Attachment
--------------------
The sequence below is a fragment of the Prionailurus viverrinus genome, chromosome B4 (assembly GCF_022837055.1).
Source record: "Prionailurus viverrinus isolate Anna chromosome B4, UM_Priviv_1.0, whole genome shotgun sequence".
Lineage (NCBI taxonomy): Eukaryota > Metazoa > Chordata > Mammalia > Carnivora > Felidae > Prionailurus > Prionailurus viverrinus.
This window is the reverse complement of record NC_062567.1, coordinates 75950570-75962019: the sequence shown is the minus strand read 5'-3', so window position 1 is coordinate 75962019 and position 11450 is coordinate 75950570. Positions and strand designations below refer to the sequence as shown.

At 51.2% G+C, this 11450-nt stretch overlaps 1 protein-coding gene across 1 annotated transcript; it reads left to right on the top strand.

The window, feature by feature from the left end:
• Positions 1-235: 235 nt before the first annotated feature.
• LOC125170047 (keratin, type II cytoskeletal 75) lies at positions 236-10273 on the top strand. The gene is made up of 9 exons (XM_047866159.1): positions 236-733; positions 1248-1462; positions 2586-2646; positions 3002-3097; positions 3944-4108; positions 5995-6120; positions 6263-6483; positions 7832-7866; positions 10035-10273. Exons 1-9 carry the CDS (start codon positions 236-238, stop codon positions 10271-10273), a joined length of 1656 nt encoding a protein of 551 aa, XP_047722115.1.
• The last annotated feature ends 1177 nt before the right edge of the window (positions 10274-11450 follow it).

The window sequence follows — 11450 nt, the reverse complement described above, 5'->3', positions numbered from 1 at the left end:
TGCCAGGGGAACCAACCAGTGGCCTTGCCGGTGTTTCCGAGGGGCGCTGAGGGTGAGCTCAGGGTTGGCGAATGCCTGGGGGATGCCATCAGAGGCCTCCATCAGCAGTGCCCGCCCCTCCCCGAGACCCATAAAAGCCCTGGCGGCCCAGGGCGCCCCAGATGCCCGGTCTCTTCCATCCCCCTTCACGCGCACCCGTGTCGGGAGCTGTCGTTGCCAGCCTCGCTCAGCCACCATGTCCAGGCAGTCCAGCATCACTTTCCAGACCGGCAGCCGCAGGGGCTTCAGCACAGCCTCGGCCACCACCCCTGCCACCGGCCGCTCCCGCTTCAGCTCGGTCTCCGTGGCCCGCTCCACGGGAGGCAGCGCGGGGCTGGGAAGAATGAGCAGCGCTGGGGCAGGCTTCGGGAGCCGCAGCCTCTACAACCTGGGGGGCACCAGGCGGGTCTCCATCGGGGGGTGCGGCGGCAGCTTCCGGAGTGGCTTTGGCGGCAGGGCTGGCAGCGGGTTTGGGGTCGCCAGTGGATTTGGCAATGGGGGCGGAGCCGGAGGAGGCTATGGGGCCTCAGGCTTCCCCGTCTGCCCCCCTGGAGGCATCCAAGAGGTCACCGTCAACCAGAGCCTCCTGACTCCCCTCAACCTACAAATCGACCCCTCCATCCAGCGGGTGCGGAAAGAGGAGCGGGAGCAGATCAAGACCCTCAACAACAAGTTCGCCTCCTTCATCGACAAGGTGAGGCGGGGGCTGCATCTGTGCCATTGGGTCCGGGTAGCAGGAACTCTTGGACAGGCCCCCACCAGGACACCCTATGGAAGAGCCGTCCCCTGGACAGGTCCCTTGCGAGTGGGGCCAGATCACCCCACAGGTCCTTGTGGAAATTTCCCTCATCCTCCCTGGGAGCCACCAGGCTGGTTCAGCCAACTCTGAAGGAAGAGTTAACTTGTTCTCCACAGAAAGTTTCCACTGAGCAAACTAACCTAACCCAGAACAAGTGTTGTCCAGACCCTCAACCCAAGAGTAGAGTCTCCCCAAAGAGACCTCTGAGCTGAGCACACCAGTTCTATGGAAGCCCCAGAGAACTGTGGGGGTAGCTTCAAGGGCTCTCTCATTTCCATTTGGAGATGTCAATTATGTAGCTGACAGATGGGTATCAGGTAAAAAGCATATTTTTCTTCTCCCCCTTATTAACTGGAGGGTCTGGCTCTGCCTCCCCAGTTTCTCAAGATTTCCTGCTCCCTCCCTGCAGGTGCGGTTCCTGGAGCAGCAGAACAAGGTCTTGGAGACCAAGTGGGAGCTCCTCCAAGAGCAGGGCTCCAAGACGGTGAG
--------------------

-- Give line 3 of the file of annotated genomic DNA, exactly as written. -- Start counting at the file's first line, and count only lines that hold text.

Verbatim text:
Lineage (NCBI taxonomy): Eukaryota > Metazoa > Chordata > Mammalia > Carnivora > Felidae > Prionailurus > Prionailurus viverrinus.